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Health services make their apology permanent

Western Plains App

Lily Plass

09 June 2024, 3:40 AM

Health services make their apology permanentJason Conolly, Timonthy Chinn, Jan Arrowsmith, Jillian Thurston, Teresa Stanford. IMAGE: Lily Plass, Western Plains App

On Friday 31 May long-serving Aboriginal health staff Jan Arrowsmith, Jillian Thurston, and Teresa Stanford were on hand for the unveiling a plaque at the Coonamble Multipurpose Health Centre to officially commemorate the Stolen Generation . 


Western NSW Local Health District installed plaques in all 45 hospitals, health facilities and community health centres around the health district starting on Friday 24 May. 


The installations were expected to be completed in all facilities by 7 June. 



"We sincerely apologise for the role NSW Health had in the forced removal of Aboriginal children from our hospitals and institutions," Acting Health Services Manager John Alchin said. 


"We acknowledge the inconceivable pain and suffering experienced by those from the Stolen Generation themselves, and by the generations that came after whose families and communities are still impacted today. 


"The apology gives us the opportunity to move forward also as a community," Mr Alchin said. 


CAHS CEO Phil Naden and Acting HSM John Alchin. IMAGE: Lily Plass, Western Plains App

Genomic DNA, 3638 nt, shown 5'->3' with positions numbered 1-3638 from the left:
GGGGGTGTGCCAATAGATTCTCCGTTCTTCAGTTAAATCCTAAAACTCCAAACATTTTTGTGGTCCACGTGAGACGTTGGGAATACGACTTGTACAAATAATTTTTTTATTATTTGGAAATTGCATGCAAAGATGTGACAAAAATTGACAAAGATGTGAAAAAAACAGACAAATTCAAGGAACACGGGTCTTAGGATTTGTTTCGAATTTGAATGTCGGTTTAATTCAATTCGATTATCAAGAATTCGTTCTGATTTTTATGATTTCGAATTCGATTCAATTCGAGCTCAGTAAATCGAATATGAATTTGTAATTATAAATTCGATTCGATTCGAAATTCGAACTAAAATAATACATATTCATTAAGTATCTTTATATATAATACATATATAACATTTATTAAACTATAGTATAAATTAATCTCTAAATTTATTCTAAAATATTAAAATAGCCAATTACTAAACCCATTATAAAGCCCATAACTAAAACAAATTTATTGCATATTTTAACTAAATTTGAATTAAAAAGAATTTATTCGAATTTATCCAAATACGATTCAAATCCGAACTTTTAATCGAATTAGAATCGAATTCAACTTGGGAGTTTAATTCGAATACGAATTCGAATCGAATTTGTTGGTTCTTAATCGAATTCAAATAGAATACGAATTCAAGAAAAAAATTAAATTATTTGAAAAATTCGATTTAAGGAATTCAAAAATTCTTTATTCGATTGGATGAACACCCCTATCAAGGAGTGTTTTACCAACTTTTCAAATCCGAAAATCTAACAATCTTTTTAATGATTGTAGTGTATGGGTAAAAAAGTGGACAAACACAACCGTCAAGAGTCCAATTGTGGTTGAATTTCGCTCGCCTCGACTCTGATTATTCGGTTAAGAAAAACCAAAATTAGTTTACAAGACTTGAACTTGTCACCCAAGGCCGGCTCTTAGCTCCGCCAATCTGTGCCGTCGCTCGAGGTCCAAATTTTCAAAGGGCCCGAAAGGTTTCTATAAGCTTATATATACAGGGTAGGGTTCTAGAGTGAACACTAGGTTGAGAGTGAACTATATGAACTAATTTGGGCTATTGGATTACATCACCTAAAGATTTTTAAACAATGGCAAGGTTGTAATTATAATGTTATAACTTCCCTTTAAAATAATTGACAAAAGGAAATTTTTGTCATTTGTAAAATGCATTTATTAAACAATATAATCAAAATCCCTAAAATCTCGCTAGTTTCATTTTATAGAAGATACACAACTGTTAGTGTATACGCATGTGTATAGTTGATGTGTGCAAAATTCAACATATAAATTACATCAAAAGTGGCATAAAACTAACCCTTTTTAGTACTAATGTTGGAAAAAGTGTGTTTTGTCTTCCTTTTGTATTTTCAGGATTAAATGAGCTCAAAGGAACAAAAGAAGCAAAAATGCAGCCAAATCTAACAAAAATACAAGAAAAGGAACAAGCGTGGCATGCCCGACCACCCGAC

Members of the community, NSW Health Service, Coonamble Aboriginal Health Service (CAHS), Local Aboriginal Land Council (LALC) and local police attended the unveiling. 


Rhilee Astill from the Coonamble Public School gave the acknowledgment to country Gamilaroi to start off the ceremony, followed by a speech by CAHS CEO Phil Naden. 


Stolen Generation survivors Kevin 'Sooty' Welsh and Mary King were present as well. 


"I'd like to acknowledge the loss and the true story of this country," Ms King said. 


She said she hoped that when people walk past the plaque they try to be more considerate of what other people are going through. 


"Not think what's wrong with this person but to think about what's happened to them.

"Without an identity and without a home, you miss out on belonging and connection."


Survivors Mary King and Kevin (Sooty) Welsh. IMAGE: Lily Plass, Western Plains App


Ms King was taken as a child from her home in Walgett and only recently reunited with her family. 


She said she has been waiting for this moment for 55 years. 


"If you don't look at the past, you can't move forward," Mr Welsh said.




Mr Welsh was taken from his home at the age of five and did not see his family again until he was 15. 


Even then, he said the connection was not the same anymore. 


Only in recent years has Mr Welsh found a connection to Country again.


Within a short timeframe Jan Arrowsmith and Jillian Thurston organised many of the community coming together on Friday to watch the unveiling. 


"I hope that people know they've been recognised," Ms Arrowsmith said.